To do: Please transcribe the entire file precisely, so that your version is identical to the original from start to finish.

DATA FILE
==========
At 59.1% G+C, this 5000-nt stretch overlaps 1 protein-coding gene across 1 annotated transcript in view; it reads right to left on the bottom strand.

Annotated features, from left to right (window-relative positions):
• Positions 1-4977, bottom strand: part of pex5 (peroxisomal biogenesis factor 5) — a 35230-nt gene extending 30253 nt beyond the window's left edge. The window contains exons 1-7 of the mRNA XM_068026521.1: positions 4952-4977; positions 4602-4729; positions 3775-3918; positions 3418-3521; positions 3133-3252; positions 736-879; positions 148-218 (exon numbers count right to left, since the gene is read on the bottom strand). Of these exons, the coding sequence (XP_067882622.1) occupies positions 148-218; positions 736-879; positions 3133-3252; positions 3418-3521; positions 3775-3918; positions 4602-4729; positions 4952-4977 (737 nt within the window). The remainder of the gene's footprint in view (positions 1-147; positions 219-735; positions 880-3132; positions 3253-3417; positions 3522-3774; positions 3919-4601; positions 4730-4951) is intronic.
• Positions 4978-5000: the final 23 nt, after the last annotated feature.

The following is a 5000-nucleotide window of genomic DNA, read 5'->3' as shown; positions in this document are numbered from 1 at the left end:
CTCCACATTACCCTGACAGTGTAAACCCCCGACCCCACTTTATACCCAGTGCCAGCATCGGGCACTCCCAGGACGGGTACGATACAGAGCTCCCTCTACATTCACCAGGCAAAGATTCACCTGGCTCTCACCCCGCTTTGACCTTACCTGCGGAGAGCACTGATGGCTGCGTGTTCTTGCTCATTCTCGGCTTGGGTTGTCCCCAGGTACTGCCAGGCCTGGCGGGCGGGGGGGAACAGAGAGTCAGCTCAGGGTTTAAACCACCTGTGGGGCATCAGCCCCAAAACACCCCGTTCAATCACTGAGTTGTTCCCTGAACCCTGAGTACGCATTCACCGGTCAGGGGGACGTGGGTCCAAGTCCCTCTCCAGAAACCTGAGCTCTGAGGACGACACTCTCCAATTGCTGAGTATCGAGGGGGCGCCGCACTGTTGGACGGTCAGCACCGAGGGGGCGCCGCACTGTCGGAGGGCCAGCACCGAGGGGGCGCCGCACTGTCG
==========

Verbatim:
At 59.1% G+C, this 5000-nt stretch overlaps 1 protein-coding gene across 1 annotated transcript in view; it reads right to left on the bottom strand.

Annotated features, from left to right (window-relative positions):
• Positions 1-4977, bottom strand: part of pex5 (peroxisomal biogenesis factor 5) — a 35230-nt gene extending 30253 nt beyond the window's left edge. The window contains exons 1-7 of the mRNA XM_068026521.1: positions 4952-4977; positions 4602-4729; positions 3775-3918; positions 3418-3521; positions 3133-3252; positions 736-879; positions 148-218 (exon numbers count right to left, since the gene is read on the bottom strand). Of these exons, the coding sequence (XP_067882622.1) occupies positions 148-218; positions 736-879; positions 3133-3252; positions 3418-3521; positions 3775-3918; positions 4602-4729; positions 4952-4977 (737 nt within the window). The remainder of the gene's footprint in view (positions 1-147; positions 219-735; positions 880-3132; positions 3253-3417; positions 3522-3774; positions 3919-4601; positions 4730-4951) is intronic.
• Positions 4978-5000: the final 23 nt, after the last annotated feature.

The following is a 5000-nucleotide window of genomic DNA, read 5'->3' as shown; positions in this document are numbered from 1 at the left end:
CTCCACATTACCCTGACAGTGTAAACCCCCGACCCCACTTTATACCCAGTGCCAGCATCGGGCACTCCCAGGACGGGTACGATACAGAGCTCCCTCTACATTCACCAGGCAAAGATTCACCTGGCTCTCACCCCGCTTTGACCTTACCTGCGGAGAGCACTGATGGCTGCGTGTTCTTGCTCATTCTCGGCTTGGGTTGTCCCCAGGTACTGCCAGGCCTGGCGGGCGGGGGGGAACAGAGAGTCAGCTCAGGGTTTAAACCACCTGTGGGGCATCAGCCCCAAAACACCCCGTTCAATCACTGAGTTGTTCCCTGAACCCTGAGTACGCATTCACCGGTCAGGGGGACGTGGGTCCAAGTCCCTCTCCAGAAACCTGAGCTCTGAGGACGACACTCTCCAATTGCTGAGTATCGAGGGGGCGCCGCACTGTTGGACGGTCAGCACCGAGGGGGCGCCGCACTGTCGGAGGGCCAGCACCGAGGGGGCGCCGCACTGTCG